A 32 page comic book is just the beginning of Lucille Ball’s centennial soiree. Starting today at 6am (ET/PT) and all the way through August 7, The Hallmark Channel will be showcasing 96 classic Lucy episodes - with no reruns! - in honor of the Queen of Comedy’s 100th birthday. So make some coffee, pour in a little Vitameatavegamin for that extra special boost, and get ready to celebrate.
Lucille Ball made history as the first female head of a production company and as America’s favorite red-headed slapstick comedienne. “I Love Lucy” was the #1-rated show on television between 1952 and 1953, with an astonishing 67-72% average rating (Museum of Broadcasting). This means that on any typical Monday night, two out of three television sets in the U.S. were tuned to “I Love Lucy.” Though "Lucy" is one of the first television programs to rely on 'canned laughter', Lucille Ball and her gang brought half an hour of giggles every night to the living rooms across America.
Who couldn't love that face?
For the occasion, Hallmark Channel is also releasing a rare, never before published interview between Lucille Ball and TV writer/critic Ray Richmond. The interview reveals an emotional, intimate side of Lucy as she talks tearfully about the two loves of her life, Desi Arnaz and Vivian Vance. Here is an excerpt from “My Lunch With Lucy” :
When I asked her about Vivian Vance and the great sisterly friendship she is purported to have had with her I Love Lucy costar, Lucy began to tear up in remembering the pal who had died a mere five years before of breast and bone cancer.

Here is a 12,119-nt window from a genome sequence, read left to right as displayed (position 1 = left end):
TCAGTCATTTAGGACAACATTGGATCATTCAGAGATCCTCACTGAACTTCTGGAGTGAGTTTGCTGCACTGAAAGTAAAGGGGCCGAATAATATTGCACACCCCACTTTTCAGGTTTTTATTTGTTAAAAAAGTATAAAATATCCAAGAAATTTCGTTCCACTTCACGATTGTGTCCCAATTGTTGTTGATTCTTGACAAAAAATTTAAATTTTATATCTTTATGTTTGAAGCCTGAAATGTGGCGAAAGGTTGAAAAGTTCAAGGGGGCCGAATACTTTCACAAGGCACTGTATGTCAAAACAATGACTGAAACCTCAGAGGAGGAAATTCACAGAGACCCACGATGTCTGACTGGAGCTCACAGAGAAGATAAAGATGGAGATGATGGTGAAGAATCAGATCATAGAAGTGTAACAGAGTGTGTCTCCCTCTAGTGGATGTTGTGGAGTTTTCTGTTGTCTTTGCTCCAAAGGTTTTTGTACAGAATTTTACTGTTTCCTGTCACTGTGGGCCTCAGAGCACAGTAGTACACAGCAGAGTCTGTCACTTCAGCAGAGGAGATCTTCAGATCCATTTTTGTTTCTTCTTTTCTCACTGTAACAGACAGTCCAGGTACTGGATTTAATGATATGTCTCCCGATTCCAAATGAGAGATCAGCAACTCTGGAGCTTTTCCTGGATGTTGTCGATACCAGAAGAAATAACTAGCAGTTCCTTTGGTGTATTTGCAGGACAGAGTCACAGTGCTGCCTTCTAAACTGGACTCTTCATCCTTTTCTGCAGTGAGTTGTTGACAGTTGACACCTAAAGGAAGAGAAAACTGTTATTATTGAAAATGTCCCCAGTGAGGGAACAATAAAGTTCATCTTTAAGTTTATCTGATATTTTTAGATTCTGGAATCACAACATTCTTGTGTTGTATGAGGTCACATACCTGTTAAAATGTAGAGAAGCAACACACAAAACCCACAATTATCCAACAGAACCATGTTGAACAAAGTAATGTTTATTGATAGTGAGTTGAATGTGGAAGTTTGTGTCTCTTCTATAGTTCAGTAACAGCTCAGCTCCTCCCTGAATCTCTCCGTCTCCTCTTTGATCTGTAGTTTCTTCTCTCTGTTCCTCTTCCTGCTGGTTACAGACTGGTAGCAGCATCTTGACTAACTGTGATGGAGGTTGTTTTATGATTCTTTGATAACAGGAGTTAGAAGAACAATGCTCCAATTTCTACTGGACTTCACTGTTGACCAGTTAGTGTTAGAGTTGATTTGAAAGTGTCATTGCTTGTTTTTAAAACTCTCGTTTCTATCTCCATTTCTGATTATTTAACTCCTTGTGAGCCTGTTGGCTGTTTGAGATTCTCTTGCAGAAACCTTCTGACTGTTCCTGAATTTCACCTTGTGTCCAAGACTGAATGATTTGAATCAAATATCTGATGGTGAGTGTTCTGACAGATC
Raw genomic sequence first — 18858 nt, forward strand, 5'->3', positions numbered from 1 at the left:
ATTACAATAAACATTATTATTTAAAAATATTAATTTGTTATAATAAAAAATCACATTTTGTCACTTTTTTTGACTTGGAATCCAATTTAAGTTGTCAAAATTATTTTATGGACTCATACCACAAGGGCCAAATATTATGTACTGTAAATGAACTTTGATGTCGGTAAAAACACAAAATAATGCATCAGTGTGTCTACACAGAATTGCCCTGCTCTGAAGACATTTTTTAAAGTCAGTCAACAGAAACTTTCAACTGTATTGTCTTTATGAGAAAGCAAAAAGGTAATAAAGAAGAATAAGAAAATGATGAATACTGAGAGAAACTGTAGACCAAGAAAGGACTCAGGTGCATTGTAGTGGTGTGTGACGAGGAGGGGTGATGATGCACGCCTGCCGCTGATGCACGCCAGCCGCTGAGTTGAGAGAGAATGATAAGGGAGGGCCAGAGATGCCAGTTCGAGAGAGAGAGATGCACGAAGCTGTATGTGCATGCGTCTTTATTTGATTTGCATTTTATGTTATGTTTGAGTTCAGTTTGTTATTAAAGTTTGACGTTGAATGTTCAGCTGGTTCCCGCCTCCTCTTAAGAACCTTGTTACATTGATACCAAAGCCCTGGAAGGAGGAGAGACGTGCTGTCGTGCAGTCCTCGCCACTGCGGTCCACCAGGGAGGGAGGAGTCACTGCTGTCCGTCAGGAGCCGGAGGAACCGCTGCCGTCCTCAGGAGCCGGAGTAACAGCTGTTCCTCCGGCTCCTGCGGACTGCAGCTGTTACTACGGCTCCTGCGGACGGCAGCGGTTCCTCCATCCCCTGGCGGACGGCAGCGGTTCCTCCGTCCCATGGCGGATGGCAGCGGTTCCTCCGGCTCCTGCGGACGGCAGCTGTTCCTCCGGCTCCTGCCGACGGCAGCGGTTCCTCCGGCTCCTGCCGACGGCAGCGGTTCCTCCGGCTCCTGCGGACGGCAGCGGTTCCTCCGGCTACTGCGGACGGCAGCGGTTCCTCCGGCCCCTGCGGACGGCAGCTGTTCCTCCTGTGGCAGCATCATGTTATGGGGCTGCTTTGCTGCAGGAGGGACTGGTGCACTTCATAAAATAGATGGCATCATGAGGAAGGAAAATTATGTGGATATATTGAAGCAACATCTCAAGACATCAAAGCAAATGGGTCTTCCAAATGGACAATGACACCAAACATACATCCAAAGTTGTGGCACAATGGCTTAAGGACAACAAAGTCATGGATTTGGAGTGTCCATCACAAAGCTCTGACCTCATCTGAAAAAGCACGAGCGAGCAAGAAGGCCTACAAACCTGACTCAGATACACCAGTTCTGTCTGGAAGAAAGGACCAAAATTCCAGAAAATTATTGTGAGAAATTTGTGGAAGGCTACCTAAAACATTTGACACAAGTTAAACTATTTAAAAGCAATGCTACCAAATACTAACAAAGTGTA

“Oh God it was so hard,” Lucy shared between quivering sobs. “I couldn’t save her. I felt so helpless. She was the love of my life.”
The description of Vance’s decline spanned some 15 minutes of our time together. I wasn’t pressing with questions. It instead emerged in a single cathartic burst from Lucy’s lips. This was a woman often thought to be rigid and abrasive in private. But here she was reliving one of her most agonizing moments with a visible raw grief, openness and sincerity in front of a complete stranger.
When the subject of Desi Arnaz was raised, Lucy grew immediately wistful and nostalgic.
"What can I tell you, I loved him," she said, a tear beginning to form in her left eye. "He and I just had different hopes for what love and marriage ought to be. But, he's a great father to our kids…a good man." With that, Lucy began dabbing at her eyes. "I'll never stop loving Desi. And I know how much he'll always love me. He and I are good now. Growing older and maturing is the best thing that ever happened to us. And you know it's no secret that we had our problems, but I can look at Desi now and remember the fantastic times we had together back then, too."
"That's all you're getting out of me!" her voice rising. "Can we change the subject please?"
Oh yes we could. And I did, immediately.
Even at the end of a serious interview, Lucy can’t help but flaunt her famous funny side:
“That was fun, kid,” she said, as I flipped off my recorder and handed the housekeeper my cleaned lasagna plate.
“This is one of the greatest moments of my life,” I said to her. “I can’t thank you enough for what you’ve given me today.”
“Ah, well you must not have much of a life if chatting with an old bag is as good as it gets,” she laughed heartily.
Just then, Lucy’s second husband, Gary Morton, walked in, giving his wife a warm kiss and hug that warmed my heart to see. As I was making my way past the loving couple to leave, Lucy made a parting demand.
“Don’t tell anyone I color my hair,” she said. “Let ‘em think it’s still natural. OK?”
I kept Lucy’s secret all of these years. But given that she’s turning 100, I figure she’s probably all right with my finally spilling the beans.